A Day in the Life

There is no “normal” day in my life. As I wake up I ask The Gardener to please select the flowers for the day’s arrangement and for the joy and strength to wholeheartedly give thanks and embrace it with joy. You don’t know, at least I don’t–God does, but He doesn’t tend to tell me–how in the world will this turn out? Here are a couple of less than joyfully anticipated episodes from this past week. Thank you to those who have been praying for me as I believe it was your work on my behalf that God used.

I had the flu for several days–the horrible kind that involves a pan by your pillow at all times–and on my first day back to almost-normal I decided to take a walk. My destination was a car body shop about 7 minutes by foot near where we park our car. (That’s another story for another day, but yes, we don’t park our car near our apartment.) The reason for the visit to the body shop was that the week before I’d been driving on a road the width of a hallway runner (okay, a slight exaggeration, but not by much) and I met a fence. It wasn’t really a fence but rather a series of short metal pipes with metal sheeting a farmer constructed at the side of the road to discourage vehicle tires from leaving the path and damaging his crops. It’s impossible to explain how in the navigation of a 5 point 90 degree turn one of these short metal pipes came between the bumper and the body of the car, but it did. And then I reversed. Everyone knows that “when a car meets a fence, the fence always wins.”

So . . . I walk into this this body shop praying, not knowing what to expect. I didn’t expect to see 5 men wearing pink jumpsuits. I’m sure they didn’t expect their day to involve a 50 some sick looking foreign woman dressed for arctic weather to walk into their shop. I explained I had a recalcitrant bumper and the manager pointed to an underling and said “go take a look.” So then and there the man walked with me to the parking lot to survey the damage. He looked and made various noises. (The Japanese language is able to communicate “this is not good” without having to utter an actual real word.) The man, in his pink jumpsuit, and I, dressed for the North Pole, sat on our haunches in the parking lot while he explained what vehicle parts would have to be removed to reach the problem before the problem could be fixed. I was feeling quite ill calculating the cost of labor and time necessary. When he stood he said, “I’m afraid it will be upwards to $60 and will take several hours.” Unbelievable! I went home to bake these wonderful men chocolate chip cookies. But I had not the strength, nor did my stomach want to smell any kind of food yet so instead I picked up a six pack for them. At the end of the day, I had a vehicle with bumper attached, and the men had their money, and their beer, and my new friend drove the car down the hallway runner road back to our parking spot for me.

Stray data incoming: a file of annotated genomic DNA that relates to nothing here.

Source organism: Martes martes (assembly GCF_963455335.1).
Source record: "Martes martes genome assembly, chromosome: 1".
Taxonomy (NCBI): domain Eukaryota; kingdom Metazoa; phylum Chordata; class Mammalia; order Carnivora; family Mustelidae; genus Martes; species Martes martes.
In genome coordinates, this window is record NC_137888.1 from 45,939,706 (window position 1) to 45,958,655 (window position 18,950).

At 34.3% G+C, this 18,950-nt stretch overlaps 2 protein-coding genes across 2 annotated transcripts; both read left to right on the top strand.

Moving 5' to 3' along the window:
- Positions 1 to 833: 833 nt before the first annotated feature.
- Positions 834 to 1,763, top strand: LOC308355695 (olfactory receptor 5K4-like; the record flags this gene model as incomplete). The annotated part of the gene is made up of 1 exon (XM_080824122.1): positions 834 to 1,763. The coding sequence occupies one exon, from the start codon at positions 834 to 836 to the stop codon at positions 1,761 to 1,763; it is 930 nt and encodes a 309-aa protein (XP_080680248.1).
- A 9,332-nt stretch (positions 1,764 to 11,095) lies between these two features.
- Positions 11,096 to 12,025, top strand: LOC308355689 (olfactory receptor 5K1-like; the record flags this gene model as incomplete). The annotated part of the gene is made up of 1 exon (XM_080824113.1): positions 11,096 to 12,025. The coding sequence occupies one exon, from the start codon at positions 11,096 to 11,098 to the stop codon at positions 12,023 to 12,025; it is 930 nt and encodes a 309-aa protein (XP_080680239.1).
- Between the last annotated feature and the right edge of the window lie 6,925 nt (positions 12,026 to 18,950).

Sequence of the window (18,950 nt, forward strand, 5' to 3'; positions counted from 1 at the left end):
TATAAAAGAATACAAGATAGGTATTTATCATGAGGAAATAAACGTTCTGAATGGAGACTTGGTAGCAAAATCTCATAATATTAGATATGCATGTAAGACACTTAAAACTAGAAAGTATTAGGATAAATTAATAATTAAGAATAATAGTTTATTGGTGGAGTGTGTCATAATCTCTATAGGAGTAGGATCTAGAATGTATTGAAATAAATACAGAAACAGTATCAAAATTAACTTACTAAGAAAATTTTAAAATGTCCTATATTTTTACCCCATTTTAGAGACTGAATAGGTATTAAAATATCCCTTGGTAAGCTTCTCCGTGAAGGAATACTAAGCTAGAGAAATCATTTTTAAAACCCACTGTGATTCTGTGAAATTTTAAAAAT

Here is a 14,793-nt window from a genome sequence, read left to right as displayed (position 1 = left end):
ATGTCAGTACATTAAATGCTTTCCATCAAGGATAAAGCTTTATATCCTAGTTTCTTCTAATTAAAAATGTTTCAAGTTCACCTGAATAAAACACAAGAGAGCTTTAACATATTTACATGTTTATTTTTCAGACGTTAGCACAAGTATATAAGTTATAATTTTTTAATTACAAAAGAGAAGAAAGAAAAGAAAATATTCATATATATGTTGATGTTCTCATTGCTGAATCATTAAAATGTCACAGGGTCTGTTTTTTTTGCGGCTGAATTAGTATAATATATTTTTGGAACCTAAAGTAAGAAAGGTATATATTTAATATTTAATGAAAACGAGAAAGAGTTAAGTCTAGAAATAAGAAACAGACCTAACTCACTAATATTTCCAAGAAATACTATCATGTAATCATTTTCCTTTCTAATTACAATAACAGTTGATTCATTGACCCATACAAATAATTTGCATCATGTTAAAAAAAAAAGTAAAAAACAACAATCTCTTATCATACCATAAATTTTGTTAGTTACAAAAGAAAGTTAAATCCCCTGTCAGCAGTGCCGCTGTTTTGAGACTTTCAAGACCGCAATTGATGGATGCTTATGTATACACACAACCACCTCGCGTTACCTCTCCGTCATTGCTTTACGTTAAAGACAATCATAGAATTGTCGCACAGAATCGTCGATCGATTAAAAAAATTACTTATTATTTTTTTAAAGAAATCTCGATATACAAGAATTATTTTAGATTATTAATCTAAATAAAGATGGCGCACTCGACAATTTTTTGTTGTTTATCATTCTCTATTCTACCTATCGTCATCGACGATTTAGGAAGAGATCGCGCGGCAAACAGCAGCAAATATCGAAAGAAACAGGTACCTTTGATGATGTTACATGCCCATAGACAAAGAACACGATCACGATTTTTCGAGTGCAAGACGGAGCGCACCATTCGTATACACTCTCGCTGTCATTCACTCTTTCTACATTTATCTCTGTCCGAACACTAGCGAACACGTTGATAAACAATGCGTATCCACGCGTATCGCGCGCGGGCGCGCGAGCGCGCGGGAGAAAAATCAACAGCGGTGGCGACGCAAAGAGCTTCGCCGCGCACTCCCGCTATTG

About Mark and Mary Esther Penner

Mark works as an adviser and resource to a Japanese Sign Language Bible translation project that plays a key role in the worldwide sign language Bible translation movement. Mary Esther founded a non-profit organization that partners with local communities and organizations to collect, refurbish and send wheelchairs throughout Asia.
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